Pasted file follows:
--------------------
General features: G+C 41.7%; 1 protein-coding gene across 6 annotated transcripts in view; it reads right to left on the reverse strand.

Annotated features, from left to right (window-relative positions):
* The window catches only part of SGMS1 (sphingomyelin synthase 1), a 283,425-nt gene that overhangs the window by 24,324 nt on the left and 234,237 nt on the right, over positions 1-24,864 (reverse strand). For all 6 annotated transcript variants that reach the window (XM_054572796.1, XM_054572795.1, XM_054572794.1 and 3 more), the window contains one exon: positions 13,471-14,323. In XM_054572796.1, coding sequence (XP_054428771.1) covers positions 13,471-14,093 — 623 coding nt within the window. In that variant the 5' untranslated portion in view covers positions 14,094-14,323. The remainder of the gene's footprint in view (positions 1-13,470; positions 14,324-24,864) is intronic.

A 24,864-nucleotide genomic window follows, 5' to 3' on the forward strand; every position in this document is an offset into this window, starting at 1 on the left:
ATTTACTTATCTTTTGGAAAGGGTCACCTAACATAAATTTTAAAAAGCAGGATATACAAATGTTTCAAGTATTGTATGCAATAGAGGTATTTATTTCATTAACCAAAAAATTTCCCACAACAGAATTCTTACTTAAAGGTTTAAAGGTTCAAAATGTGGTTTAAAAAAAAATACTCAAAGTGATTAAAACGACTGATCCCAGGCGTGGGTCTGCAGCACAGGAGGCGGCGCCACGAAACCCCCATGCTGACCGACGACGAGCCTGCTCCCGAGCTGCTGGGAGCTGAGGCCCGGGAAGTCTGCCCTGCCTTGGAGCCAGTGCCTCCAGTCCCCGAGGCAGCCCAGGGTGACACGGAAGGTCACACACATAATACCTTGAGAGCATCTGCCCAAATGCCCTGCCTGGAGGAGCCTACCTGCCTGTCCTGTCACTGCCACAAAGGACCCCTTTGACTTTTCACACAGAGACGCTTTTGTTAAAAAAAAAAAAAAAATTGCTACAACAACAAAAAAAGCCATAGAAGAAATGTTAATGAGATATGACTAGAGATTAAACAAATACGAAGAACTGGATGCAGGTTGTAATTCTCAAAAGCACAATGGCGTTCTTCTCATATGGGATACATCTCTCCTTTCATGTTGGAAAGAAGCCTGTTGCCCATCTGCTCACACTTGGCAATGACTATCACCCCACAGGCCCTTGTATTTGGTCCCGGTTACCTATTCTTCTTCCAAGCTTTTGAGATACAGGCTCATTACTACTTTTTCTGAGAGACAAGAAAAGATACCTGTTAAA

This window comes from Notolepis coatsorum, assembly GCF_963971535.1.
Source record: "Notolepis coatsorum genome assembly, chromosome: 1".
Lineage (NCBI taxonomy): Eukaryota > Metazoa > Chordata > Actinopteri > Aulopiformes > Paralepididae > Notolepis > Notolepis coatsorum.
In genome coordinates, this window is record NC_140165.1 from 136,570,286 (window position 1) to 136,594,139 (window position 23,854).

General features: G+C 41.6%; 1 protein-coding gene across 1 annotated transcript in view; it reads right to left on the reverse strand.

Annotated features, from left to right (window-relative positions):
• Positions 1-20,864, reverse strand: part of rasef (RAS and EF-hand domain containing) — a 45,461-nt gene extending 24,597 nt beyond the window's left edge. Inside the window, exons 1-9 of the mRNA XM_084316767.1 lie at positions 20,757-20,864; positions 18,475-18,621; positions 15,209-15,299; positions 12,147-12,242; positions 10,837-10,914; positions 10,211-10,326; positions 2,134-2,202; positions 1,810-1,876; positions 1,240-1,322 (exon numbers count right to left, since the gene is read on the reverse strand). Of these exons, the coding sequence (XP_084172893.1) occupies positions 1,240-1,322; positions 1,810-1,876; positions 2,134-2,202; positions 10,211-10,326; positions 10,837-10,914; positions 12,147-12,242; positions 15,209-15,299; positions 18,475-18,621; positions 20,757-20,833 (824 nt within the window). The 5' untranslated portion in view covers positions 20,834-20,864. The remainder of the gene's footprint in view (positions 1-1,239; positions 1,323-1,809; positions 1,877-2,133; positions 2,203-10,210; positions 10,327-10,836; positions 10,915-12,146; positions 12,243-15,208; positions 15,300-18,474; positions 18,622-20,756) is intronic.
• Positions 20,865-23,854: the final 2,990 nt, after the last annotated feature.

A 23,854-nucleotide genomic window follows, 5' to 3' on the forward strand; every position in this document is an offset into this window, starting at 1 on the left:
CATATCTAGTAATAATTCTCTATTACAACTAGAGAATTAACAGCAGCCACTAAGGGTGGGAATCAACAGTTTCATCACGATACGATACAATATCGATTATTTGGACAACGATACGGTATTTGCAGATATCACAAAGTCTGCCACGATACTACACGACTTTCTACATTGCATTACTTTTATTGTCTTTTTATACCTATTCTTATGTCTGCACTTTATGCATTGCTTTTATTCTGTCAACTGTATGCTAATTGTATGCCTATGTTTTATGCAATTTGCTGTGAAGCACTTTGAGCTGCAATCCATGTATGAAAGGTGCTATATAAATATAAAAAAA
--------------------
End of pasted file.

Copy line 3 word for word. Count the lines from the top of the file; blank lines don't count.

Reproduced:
* The window catches only part of SGMS1 (sphingomyelin synthase 1), a 283,425-nt gene that overhangs the window by 24,324 nt on the left and 234,237 nt on the right, over positions 1-24,864 (reverse strand). For all 6 annotated transcript variants that reach the window (XM_054572796.1, XM_054572795.1, XM_054572794.1 and 3 more), the window contains one exon: positions 13,471-14,323. In XM_054572796.1, coding sequence (XP_054428771.1) covers positions 13,471-14,093 — 623 coding nt within the window. In that variant the 5' untranslated portion in view covers positions 14,094-14,323. The remainder of the gene's footprint in view (positions 1-13,470; positions 14,324-24,864) is intronic.